Civil Society Organisations’ (CSOs) Image Research by İNGEV

Trust in CSOs is low; transparency, excessive entanglement with politics and exploitation of religious sentiments are the primary issues

Main assessments obtained from the report prepared by INGEV TAM (INGEV Social Research Center) are as follows;

Civilian participation remains low.

When asked about how civil society participation takes place, it turns out that the most common activity among the Turkish society with respect to participating in civil society is to make donations. 28% of the public say they have made a donation in the last year. These are divided among various types of donations ranging from donations of animal woolskins to monetary donations to associations. Whether such activities constitute examples of active civil society participation is questionable.

The Turkish society’s participation is lowest when it comes to political civil society activities. Only 3.6% of the public have participated in a political activity within the last 12 months. Considering that local elections were held during this period; it should be mentioned that participation remained at considerably low levels.

Distrust in NGOs is high (55%)

The ratio of those who don’t trust CSOs is quite high (55%). The reasons for this have to do with the issue of transparency as 41% say this is the reason for their distrust in CSOs, followed by those who say CSOs have excessive entanglement with politics (40%) and CSOs exploit religious beliefs (40%).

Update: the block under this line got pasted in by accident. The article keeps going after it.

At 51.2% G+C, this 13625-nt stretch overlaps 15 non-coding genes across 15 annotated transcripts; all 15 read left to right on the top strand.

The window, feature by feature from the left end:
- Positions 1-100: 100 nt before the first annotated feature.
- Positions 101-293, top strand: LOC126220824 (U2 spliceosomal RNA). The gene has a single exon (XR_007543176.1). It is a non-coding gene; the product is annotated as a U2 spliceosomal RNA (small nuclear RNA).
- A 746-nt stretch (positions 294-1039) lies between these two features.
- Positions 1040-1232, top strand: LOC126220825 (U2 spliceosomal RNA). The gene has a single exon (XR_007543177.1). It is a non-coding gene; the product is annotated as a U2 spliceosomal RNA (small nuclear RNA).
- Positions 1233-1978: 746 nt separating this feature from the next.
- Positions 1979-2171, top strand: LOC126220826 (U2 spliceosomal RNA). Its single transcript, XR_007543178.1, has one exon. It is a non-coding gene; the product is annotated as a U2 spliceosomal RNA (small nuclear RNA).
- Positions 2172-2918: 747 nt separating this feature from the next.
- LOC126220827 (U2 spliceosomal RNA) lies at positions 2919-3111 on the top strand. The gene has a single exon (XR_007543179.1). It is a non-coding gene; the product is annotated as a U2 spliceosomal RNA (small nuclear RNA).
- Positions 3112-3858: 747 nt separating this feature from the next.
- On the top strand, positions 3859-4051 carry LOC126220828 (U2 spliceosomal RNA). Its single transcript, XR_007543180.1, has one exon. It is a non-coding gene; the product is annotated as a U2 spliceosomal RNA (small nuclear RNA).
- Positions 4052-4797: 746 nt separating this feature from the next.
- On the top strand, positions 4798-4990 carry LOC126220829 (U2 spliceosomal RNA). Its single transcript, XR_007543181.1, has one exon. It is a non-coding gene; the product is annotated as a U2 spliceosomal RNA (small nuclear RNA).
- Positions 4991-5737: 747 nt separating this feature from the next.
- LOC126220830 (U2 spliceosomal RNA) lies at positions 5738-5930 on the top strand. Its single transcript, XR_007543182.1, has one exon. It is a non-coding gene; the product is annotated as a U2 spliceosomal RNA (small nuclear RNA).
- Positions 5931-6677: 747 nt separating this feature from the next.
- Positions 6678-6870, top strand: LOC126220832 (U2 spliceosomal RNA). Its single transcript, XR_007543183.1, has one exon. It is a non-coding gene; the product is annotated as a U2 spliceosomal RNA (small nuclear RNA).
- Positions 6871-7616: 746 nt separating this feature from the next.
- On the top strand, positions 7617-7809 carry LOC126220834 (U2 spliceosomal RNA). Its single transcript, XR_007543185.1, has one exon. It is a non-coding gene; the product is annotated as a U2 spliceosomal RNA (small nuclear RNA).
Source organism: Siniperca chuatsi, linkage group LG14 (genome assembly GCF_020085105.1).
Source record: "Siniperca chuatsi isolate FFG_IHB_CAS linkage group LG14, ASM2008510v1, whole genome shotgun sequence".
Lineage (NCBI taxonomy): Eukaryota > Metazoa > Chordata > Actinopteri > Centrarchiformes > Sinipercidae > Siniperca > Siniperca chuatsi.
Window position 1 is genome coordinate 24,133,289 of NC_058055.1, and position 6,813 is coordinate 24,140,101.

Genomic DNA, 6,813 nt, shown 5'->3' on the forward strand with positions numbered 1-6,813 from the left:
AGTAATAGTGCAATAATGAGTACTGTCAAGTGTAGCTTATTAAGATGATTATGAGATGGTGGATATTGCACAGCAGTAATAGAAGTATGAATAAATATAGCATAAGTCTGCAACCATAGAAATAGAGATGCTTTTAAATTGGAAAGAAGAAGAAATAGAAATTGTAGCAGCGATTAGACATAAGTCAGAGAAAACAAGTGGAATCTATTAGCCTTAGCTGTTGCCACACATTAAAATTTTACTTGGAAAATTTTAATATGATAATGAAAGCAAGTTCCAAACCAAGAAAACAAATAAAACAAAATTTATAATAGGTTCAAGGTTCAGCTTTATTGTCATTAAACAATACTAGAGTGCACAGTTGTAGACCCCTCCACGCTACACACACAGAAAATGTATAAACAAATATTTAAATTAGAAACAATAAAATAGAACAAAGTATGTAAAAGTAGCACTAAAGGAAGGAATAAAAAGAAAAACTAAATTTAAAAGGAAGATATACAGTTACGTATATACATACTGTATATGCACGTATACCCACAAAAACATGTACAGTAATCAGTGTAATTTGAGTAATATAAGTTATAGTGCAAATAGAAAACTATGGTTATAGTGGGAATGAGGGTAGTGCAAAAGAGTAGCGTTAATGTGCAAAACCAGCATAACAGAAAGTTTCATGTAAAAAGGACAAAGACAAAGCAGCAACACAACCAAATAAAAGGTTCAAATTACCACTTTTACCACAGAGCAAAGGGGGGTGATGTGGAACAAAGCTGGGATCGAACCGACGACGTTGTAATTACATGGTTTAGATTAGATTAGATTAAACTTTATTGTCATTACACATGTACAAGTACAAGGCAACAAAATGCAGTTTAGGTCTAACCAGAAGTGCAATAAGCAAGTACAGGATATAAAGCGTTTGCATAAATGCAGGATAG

It is understood that the ongoing discussions in the Turkish media on the use of CSO resources for partisan objectives and political crises related to the activities of FETO (Fethullah Gulen Terrorist Organization) loom quite large in public consciousness and affect the perceptions and attitudes toward CSOs. It is of importance that particularly the organisations working in the area of politics act more delicately with an emphasis on transparency.

Although not at the level of the aforementioned, 29% state that another cause for distrust arises in the context of the perception that CSOs serve the benefits of foreign countries.


The civil society field of activity deemed to be the most valuable is care for the elderly and support for people with disabilities.

51% state that they think the most valuable activities of CSOs are care for the elderly (51%) and support for people with disabilities (51%). These two fields are followed by education (49%). Empowerment of women and assistance to economically vulnerable individuals are the two other areas that Turkish society places great value (47%).

Refugee programmes, which have become one of the key activity fields for many CSOs with the worsening of the Syrian refugee crisis, received lower ratings in terms of value; only around 33% rated such activities to be “highly valuable”.

More in-depth studies on how to strengthen the civil society participation is needed

Civil society participation is one of the most important conditions for the improvement of quality of life in a country. Individuals communicate their opinions on social topics, particularly on topics that concern their own lives, to the policy-makers via CSOs among other ways. Likewise, policy-makers can only arrive at accurate decisions to the extent that they are able to get correct feedback from CSOs. Development of this mutual relationship also increases social well-being and cohesion.

INGEV TAM will follow up with more studies towards identifying the action routes that will strengthen civil society participation and increase its value to society. We will continue providing support to policy-makers and CSOs in order to help them implement more effective strategies.

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